Performance Measurement

Performance Measurement is the establishment of organizational goals and their linkage to business objectives. To do this you have to identify the critical success factors to enable those goals to be met, define the processes and process “owners “in question and map the processes against the critical success factors in a matrix.

The first major step in this process therefore is an analysis of the appropriate scope for performance measures, considering all of the critical success factors for achievement of the goals for the different processes in question. The next logical step requires an evaluation of the existing Performance Metrics against your desired scope. To do that you must map the existing Performance Metrics against all established processes and critical success factors. Then you need to identify any “gaps”; where metrics are not in place for monitoring combinations of critical success factors and processes. In addition, you need to identify the existing metrics for relevance and suggest any appropriate changes. What you end up with is a matrix, documenting “gaps” in the existing performance metrics process and recommendations for any modification or elimination of existing metrics that lack relevance.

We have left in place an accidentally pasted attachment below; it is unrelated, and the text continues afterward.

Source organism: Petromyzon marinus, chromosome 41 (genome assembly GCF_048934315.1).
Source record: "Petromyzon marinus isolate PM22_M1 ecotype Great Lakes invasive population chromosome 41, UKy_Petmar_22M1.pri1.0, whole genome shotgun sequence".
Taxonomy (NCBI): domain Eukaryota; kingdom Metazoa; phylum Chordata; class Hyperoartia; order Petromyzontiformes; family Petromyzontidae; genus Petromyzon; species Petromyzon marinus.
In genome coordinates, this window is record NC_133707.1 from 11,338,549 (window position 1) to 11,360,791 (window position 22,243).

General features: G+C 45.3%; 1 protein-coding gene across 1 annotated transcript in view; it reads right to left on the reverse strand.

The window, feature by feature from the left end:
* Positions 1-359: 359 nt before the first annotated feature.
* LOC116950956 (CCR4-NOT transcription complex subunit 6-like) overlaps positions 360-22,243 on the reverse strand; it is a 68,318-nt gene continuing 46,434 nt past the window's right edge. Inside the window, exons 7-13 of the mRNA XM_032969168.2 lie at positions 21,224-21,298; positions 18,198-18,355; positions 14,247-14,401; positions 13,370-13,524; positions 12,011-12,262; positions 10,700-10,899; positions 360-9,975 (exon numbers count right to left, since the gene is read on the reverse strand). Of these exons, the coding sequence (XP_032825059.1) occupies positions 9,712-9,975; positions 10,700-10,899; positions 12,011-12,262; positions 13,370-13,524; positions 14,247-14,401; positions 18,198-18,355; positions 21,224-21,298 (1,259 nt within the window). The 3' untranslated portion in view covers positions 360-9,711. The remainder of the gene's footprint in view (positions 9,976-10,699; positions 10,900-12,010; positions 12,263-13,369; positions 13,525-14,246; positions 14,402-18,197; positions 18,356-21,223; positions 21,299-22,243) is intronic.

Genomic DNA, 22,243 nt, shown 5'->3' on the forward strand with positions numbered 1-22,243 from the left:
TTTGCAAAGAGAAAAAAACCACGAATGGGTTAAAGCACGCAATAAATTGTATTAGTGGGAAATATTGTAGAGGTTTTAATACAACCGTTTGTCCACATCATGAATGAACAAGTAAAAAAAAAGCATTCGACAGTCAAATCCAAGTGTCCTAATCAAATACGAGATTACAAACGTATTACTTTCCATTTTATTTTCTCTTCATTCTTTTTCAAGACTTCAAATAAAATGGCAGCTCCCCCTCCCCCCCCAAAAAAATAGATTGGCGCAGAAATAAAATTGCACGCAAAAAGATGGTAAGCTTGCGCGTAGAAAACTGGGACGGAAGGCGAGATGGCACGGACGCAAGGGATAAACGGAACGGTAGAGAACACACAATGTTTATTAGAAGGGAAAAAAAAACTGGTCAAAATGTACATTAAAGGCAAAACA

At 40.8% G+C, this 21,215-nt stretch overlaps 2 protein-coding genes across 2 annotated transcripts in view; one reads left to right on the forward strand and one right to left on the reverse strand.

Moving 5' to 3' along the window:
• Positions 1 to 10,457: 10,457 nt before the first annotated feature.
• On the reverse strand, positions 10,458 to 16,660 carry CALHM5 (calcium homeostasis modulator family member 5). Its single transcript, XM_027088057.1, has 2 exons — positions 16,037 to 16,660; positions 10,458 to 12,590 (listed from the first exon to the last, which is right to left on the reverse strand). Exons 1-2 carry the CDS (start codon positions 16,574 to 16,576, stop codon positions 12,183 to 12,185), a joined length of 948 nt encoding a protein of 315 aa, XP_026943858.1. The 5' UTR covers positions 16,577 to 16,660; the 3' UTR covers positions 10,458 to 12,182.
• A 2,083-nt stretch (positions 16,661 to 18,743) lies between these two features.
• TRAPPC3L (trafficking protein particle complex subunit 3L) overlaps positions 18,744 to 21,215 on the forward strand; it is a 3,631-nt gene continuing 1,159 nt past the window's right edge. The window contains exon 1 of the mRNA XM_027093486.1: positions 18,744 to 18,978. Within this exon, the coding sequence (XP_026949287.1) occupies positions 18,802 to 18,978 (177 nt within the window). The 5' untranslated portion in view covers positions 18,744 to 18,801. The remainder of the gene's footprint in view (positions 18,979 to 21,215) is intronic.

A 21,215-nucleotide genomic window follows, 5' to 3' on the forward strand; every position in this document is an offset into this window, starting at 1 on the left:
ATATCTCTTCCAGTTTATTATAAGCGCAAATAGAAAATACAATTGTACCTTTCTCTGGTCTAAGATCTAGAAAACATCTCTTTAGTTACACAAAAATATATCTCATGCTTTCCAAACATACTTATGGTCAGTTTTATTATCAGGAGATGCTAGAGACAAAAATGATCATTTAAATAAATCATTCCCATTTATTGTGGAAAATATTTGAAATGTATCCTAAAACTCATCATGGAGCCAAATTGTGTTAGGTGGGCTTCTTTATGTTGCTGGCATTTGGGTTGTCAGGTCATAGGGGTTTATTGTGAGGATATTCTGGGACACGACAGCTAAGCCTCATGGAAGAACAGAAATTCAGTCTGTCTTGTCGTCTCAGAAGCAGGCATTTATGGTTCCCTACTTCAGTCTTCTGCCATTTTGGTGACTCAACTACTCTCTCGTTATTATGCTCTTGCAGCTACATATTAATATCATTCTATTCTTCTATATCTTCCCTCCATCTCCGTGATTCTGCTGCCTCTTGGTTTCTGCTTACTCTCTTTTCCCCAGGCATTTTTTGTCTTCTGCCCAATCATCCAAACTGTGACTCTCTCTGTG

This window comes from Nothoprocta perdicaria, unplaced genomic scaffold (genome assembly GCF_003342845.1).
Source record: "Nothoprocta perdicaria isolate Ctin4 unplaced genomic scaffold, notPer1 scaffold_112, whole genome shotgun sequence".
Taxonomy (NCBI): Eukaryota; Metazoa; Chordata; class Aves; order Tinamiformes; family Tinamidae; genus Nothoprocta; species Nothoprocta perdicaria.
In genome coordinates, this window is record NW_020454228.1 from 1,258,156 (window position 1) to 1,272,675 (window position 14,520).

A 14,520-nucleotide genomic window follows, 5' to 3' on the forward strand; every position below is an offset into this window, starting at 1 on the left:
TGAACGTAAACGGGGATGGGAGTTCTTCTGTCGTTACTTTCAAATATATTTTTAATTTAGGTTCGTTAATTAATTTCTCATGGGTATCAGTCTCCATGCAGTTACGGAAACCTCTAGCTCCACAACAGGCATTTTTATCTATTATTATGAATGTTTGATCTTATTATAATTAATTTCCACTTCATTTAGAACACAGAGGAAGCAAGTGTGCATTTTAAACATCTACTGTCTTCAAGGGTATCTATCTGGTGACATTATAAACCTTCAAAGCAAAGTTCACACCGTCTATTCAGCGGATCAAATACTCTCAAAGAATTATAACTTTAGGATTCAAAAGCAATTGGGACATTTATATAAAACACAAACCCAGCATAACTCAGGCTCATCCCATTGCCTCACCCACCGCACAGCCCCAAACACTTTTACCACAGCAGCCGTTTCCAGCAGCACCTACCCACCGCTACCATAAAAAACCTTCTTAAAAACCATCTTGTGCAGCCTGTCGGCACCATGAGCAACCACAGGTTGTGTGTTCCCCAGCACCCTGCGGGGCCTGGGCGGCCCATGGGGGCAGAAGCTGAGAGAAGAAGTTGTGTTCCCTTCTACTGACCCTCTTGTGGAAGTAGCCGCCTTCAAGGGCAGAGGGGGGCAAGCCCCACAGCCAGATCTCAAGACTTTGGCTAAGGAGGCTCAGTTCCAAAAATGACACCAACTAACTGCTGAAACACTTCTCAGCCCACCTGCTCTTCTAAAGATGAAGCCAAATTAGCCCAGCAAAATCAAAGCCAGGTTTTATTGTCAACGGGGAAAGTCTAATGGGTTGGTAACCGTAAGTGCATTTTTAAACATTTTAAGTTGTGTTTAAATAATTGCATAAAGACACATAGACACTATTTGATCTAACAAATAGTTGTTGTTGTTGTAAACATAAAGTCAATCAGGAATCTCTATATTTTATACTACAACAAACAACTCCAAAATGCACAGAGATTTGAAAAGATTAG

If this were an exercise within the IT department, you would next conduct a Technical Evaluation of all existing IT Performance Metrics by reviewing specifications for existing IT metrics (e.g., data collected, method of collection, metrics calculation, service level standards or targets, etc.) Then you would prepare a set of recommendations for change in how existing performance metrics data are captured and how data are analyzed in order to improve measurement reliability and validity.

Next you would review performance standards (i.e., service level standards) against external data sources and, as appropriate, propose modification of target service levels.  Finally, you would establish the IT performance metrics that would fill the “gaps” identified. The key is delivering metrics that are useful in monitoring combinations of both critical success factors and IT processes and draft specifications for these.

At TBI, we often add the additional setup of assessing the organization’s readiness for an IT performance metrics improvement initiative and needed next steps, considering training needs, availability of baseline data, contractual agreements, and other organizational factors.

When all of this is completed, our customers have the specification of new metrics to be developed to supplement the organization’s existing IT performance metrics and recommendation of next steps needed to improve the overall IT metrics process.

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